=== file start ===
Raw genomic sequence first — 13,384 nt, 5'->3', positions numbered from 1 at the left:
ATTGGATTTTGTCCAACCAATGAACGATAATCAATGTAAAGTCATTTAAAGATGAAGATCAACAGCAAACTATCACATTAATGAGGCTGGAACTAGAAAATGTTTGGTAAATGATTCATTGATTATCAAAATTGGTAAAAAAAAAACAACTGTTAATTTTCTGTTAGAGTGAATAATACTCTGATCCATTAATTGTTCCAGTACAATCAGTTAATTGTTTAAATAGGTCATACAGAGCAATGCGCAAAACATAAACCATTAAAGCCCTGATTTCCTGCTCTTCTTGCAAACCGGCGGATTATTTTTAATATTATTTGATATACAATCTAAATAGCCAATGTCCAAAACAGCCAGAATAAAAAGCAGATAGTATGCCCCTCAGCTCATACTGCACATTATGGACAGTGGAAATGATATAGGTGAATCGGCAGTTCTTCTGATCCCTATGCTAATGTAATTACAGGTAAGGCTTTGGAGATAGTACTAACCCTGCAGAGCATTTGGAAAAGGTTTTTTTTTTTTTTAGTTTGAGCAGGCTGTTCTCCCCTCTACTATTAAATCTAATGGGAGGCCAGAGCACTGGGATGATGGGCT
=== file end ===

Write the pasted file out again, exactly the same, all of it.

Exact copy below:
Raw genomic sequence first — 13,384 nt, 5'->3', positions numbered from 1 at the left:
ATTGGATTTTGTCCAACCAATGAACGATAATCAATGTAAAGTCATTTAAAGATGAAGATCAACAGCAAACTATCACATTAATGAGGCTGGAACTAGAAAATGTTTGGTAAATGATTCATTGATTATCAAAATTGGTAAAAAAAAAACAACTGTTAATTTTCTGTTAGAGTGAATAATACTCTGATCCATTAATTGTTCCAGTACAATCAGTTAATTGTTTAAATAGGTCATACAGAGCAATGCGCAAAACATAAACCATTAAAGCCCTGATTTCCTGCTCTTCTTGCAAACCGGCGGATTATTTTTAATATTATTTGATATACAATCTAAATAGCCAATGTCCAAAACAGCCAGAATAAAAAGCAGATAGTATGCCCCTCAGCTCATACTGCACATTATGGACAGTGGAAATGATATAGGTGAATCGGCAGTTCTTCTGATCCCTATGCTAATGTAATTACAGGTAAGGCTTTGGAGATAGTACTAACCCTGCAGAGCATTTGGAAAAGGTTTTTTTTTTTTTTAGTTTGAGCAGGCTGTTCTCCCCTCTACTATTAAATCTAATGGGAGGCCAGAGCACTGGGATGATGGGCT